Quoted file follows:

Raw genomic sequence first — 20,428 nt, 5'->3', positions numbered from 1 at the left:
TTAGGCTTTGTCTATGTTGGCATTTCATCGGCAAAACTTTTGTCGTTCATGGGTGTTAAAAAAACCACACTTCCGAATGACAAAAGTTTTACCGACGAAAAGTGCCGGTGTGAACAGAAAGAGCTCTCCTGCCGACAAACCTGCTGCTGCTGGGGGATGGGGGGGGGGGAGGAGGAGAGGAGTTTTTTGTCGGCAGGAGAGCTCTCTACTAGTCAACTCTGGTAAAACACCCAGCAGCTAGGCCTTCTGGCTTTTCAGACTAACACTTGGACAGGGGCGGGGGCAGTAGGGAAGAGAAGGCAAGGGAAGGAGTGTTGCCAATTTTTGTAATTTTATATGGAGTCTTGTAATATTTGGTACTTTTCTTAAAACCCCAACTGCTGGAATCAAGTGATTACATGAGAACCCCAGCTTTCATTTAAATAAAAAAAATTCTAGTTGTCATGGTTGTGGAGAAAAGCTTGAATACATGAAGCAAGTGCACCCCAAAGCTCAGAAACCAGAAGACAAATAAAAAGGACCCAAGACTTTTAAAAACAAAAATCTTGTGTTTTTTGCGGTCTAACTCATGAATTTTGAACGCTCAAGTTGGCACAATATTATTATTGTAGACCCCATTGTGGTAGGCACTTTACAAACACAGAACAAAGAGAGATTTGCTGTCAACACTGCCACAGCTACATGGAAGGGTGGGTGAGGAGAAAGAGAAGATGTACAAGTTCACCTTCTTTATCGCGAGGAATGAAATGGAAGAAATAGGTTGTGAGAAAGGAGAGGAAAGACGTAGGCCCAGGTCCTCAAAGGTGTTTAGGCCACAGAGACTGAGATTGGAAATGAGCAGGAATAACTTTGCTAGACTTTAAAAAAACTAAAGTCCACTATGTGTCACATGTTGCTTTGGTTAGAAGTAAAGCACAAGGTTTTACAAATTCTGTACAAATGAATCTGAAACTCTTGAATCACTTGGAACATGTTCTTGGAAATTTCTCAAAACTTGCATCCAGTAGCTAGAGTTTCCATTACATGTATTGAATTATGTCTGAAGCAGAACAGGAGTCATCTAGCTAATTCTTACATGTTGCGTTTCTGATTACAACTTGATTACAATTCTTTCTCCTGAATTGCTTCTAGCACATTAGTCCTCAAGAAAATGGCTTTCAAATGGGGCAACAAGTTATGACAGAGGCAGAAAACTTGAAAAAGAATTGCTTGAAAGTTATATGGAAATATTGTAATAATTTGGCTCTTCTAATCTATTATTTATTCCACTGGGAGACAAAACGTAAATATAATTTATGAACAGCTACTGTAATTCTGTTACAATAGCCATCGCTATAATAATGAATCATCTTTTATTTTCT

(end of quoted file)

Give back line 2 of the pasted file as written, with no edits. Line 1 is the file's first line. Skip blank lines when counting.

TTAGGCTTTGTCTATGTTGGCATTTCATCGGCAAAACTTTTGTCGTTCATGGGTGTTAAAAAAACCACACTTCCGAATGACAAAAGTTTTACCGACGAAAAGTGCCGGTGTGAACAGAAAGAGCTCTCCTGCCGACAAACCTGCTGCTGCTGGGGGATGGGGGGGGGGGAGGAGGAGAGGAGTTTTTTGTCGGCAGGAGAGCTCTCTACTAGTCAACTCTGGTAAAACACCCAGCAGCTAGGCCTTCTGGCTTTTCAGACTAACACTTGGACAGGGGCGGGGGCAGTAGGGAAGAGAAGGCAAGGGAAGGAGTGTTGCCAATTTTTGTAATTTTATATGGAGTCTTGTAATATTTGGTACTTTTCTTAAAACCCCAACTGCTGGAATCAAGTGATTACATGAGAACCCCAGCTTTCATTTAAATAAAAAAAATTCTAGTTGTCATGGTTGTGGAGAAAAGCTTGAATACATGAAGCAAGTGCACCCCAAAGCTCAGAAACCAGAAGACAAATAAAAAGGACCCAAGACTTTTAAAAACAAAAATCTTGTGTTTTTTGCGGTCTAACTCATGAATTTTGAACGCTCAAGTTGGCACAATATTATTATTGTAGACCCCATTGTGGTAGGCACTTTACAAACACAGAACAAAGAGAGATTTGCTGTCAACACTGCCACAGCTACATGGAAGGGTGGGTGAGGAGAAAGAGAAGATGTACAAGTTCACCTTCTTTATCGCGAGGAATGAAATGGAAGAAATAGGTTGTGAGAAAGGAGAGGAAAGACGTAGGCCCAGGTCCTCAAAGGTGTTTAGGCCACAGAGACTGAGATTGGAAATGAGCAGGAATAACTTTGCTAGACTTTAAAAAAACTAAAGTCCACTATGTGTCACATGTTGCTTTGGTTAGAAGTAAAGCACAAGGTTTTACAAATTCTGTACAAATGAATCTGAAACTCTTGAATCACTTGGAACATGTTCTTGGAAATTTCTCAAAACTTGCATCCAGTAGCTAGAGTTTCCATTACATGTATTGAATTATGTCTGAAGCAGAACAGGAGTCATCTAGCTAATTCTTACATGTTGCGTTTCTGATTACAACTTGATTACAATTCTTTCTCCTGAATTGCTTCTAGCACATTAGTCCTCAAGAAAATGGCTTTCAAATGGGGCAACAAGTTATGACAGAGGCAGAAAACTTGAAAAAGAATTGCTTGAAAGTTATATGGAAATATTGTAATAATTTGGCTCTTCTAATCTATTATTTATTCCACTGGGAGACAAAACGTAAATATAATTTATGAACAGCTACTGTAATTCTGTTACAATAGCCATCGCTATAATAATGAATCATCTTTTATTTTCT